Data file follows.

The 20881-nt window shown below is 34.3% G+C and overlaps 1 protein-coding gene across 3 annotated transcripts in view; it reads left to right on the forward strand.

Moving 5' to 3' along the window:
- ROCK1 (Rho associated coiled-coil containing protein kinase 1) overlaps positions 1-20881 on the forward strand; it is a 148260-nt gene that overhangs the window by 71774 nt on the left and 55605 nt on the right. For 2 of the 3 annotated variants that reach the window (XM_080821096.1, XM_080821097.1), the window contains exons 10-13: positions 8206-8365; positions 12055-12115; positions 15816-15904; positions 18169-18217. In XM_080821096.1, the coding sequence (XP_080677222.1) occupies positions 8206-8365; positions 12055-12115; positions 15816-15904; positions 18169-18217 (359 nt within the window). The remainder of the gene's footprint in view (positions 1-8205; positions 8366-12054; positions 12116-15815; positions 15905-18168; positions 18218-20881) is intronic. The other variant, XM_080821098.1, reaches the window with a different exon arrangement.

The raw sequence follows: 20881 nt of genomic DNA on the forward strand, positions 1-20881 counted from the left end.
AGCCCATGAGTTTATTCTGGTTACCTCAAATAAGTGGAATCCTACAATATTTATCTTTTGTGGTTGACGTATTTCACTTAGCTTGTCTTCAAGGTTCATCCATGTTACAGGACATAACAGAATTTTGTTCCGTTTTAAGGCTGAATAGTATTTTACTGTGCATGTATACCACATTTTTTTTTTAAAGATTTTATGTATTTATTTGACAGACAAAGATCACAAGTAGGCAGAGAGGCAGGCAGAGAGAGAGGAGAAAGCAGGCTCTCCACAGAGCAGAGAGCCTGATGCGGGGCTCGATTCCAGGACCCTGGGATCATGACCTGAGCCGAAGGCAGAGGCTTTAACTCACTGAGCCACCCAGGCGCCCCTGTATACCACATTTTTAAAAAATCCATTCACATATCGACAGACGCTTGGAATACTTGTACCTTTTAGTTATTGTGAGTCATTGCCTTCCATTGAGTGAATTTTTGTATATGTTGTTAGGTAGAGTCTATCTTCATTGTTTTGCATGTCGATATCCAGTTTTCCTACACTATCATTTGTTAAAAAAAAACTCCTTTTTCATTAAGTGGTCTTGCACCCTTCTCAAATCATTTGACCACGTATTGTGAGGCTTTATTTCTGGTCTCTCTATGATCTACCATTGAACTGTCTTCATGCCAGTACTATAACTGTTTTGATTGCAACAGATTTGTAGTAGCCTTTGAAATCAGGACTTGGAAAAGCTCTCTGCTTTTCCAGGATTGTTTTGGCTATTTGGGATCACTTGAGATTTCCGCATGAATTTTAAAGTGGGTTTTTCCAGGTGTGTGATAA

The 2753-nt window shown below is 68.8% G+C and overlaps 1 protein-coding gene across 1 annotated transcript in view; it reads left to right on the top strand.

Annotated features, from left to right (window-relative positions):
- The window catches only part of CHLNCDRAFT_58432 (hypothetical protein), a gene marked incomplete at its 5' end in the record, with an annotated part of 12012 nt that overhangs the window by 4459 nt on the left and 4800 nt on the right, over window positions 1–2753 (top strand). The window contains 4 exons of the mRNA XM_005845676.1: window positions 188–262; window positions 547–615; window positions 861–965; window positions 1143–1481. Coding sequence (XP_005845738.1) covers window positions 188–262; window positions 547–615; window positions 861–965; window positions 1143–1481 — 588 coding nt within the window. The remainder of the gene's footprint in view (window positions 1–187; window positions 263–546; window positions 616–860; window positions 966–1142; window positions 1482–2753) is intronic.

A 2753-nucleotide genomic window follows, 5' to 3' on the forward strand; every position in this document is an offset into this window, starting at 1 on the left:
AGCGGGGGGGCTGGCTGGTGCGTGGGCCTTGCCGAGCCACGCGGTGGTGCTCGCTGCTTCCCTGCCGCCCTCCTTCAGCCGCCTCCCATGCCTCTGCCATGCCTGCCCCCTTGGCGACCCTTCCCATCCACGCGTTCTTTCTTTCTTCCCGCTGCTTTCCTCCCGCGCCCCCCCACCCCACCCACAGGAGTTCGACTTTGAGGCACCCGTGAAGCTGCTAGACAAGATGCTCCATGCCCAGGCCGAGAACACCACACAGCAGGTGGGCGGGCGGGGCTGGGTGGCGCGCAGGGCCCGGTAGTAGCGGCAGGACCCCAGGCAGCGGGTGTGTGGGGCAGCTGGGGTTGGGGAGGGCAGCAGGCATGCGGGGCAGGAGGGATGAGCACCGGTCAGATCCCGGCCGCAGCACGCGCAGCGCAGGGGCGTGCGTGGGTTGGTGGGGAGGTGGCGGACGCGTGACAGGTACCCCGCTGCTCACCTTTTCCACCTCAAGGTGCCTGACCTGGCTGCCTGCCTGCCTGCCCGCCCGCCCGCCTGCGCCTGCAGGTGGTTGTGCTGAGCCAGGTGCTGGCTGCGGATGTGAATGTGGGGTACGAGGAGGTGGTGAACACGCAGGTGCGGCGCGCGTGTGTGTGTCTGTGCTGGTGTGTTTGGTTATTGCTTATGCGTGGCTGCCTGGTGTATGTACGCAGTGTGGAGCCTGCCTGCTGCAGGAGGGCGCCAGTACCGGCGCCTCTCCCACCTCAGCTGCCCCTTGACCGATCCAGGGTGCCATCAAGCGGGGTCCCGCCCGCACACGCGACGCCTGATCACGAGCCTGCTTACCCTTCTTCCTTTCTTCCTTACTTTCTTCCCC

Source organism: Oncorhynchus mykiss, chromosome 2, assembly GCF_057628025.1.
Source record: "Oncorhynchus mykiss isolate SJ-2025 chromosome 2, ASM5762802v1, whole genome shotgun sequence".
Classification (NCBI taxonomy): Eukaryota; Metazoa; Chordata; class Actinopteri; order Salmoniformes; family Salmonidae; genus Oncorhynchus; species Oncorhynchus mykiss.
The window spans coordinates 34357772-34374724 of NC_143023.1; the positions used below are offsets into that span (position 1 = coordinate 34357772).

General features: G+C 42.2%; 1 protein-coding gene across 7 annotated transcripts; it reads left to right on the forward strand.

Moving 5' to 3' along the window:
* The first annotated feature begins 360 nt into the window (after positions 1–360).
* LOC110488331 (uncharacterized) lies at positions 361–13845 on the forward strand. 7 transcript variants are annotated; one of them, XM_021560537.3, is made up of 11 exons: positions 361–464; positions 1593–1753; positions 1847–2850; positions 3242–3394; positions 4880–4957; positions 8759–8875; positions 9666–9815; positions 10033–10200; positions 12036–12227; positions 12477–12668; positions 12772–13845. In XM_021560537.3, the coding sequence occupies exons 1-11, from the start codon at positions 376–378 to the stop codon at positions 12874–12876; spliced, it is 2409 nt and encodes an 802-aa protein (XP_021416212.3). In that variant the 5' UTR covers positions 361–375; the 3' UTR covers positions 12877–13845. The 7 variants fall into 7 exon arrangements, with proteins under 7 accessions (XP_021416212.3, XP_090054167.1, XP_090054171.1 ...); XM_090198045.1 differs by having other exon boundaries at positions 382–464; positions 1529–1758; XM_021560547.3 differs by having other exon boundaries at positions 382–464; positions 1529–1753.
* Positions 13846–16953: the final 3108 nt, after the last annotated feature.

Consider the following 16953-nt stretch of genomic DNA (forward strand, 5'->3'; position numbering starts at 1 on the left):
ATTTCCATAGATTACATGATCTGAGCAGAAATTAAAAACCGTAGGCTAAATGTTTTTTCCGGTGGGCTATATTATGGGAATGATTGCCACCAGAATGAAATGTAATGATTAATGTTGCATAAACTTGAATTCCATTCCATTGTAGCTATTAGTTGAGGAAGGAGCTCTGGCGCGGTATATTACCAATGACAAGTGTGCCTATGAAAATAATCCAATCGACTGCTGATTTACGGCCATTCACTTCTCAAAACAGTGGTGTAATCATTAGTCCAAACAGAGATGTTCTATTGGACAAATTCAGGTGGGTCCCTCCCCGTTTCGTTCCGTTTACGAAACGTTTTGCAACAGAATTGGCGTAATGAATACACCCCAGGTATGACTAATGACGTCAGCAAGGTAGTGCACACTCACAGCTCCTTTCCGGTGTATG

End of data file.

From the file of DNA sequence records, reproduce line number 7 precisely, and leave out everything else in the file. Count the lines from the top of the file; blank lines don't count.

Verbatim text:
Annotated features, from left to right (window-relative positions):